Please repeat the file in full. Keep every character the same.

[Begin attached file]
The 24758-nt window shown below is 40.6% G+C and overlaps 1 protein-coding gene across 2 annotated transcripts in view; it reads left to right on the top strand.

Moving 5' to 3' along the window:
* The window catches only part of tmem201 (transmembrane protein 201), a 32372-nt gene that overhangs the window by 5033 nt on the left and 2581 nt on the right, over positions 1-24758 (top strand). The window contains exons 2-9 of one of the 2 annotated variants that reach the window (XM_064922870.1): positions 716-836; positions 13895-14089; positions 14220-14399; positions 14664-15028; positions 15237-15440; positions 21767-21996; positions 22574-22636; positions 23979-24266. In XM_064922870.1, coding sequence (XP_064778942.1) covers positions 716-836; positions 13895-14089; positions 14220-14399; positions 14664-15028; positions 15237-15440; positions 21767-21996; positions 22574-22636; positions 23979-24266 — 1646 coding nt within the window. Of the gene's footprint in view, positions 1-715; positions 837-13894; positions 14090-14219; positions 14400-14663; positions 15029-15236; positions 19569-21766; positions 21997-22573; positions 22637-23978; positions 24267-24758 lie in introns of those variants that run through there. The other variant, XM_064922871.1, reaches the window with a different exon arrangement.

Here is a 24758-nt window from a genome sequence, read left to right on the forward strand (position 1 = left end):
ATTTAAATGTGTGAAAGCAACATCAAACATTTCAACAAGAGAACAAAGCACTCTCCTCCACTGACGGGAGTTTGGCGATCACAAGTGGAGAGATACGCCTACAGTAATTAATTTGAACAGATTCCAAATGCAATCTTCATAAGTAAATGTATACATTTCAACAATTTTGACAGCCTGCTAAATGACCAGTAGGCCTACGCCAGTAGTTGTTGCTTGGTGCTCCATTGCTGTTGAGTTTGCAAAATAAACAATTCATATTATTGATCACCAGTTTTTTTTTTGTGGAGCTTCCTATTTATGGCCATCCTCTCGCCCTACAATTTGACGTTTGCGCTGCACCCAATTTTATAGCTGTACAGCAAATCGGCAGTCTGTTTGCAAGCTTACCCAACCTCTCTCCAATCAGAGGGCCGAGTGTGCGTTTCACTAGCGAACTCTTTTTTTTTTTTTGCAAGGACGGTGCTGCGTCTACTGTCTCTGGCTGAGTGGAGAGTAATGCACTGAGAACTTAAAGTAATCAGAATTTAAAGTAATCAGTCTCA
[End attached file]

The 24758-nt window shown below is 40.6% G+C and overlaps 1 protein-coding gene across 2 annotated transcripts in view; it reads left to right on the top strand.

Moving 5' to 3' along the window:
* The window catches only part of tmem201 (transmembrane protein 201), a 32372-nt gene that overhangs the window by 5033 nt on the left and 2581 nt on the right, over positions 1-24758 (top strand). The window contains exons 2-9 of one of the 2 annotated variants that reach the window (XM_064922870.1): positions 716-836; positions 13895-14089; positions 14220-14399; positions 14664-15028; positions 15237-15440; positions 21767-21996; positions 22574-22636; positions 23979-24266. In XM_064922870.1, coding sequence (XP_064778942.1) covers positions 716-836; positions 13895-14089; positions 14220-14399; positions 14664-15028; positions 15237-15440; positions 21767-21996; positions 22574-22636; positions 23979-24266 — 1646 coding nt within the window. Of the gene's footprint in view, positions 1-715; positions 837-13894; positions 14090-14219; positions 14400-14663; positions 15029-15236; positions 19569-21766; positions 21997-22573; positions 22637-23978; positions 24267-24758 lie in introns of those variants that run through there. The other variant, XM_064922871.1, reaches the window with a different exon arrangement.

Here is a 24758-nt window from a genome sequence, read left to right on the forward strand (position 1 = left end):
ATTTAAATGTGTGAAAGCAACATCAAACATTTCAACAAGAGAACAAAGCACTCTCCTCCACTGACGGGAGTTTGGCGATCACAAGTGGAGAGATACGCCTACAGTAATTAATTTGAACAGATTCCAAATGCAATCTTCATAAGTAAATGTATACATTTCAACAATTTTGACAGCCTGCTAAATGACCAGTAGGCCTACGCCAGTAGTTGTTGCTTGGTGCTCCATTGCTGTTGAGTTTGCAAAATAAACAATTCATATTATTGATCACCAGTTTTTTTTTTGTGGAGCTTCCTATTTATGGCCATCCTCTCGCCCTACAATTTGACGTTTGCGCTGCACCCAATTTTATAGCTGTACAGCAAATCGGCAGTCTGTTTGCAAGCTTACCCAACCTCTCTCCAATCAGAGGGCCGAGTGTGCGTTTCACTAGCGAACTCTTTTTTTTTTTTTGCAAGGACGGTGCTGCGTCTACTGTCTCTGGCTGAGTGGAGAGTAATGCACTGAGAACTTAAAGTAATCAGAATTTAAAGTAATCAGTCTCA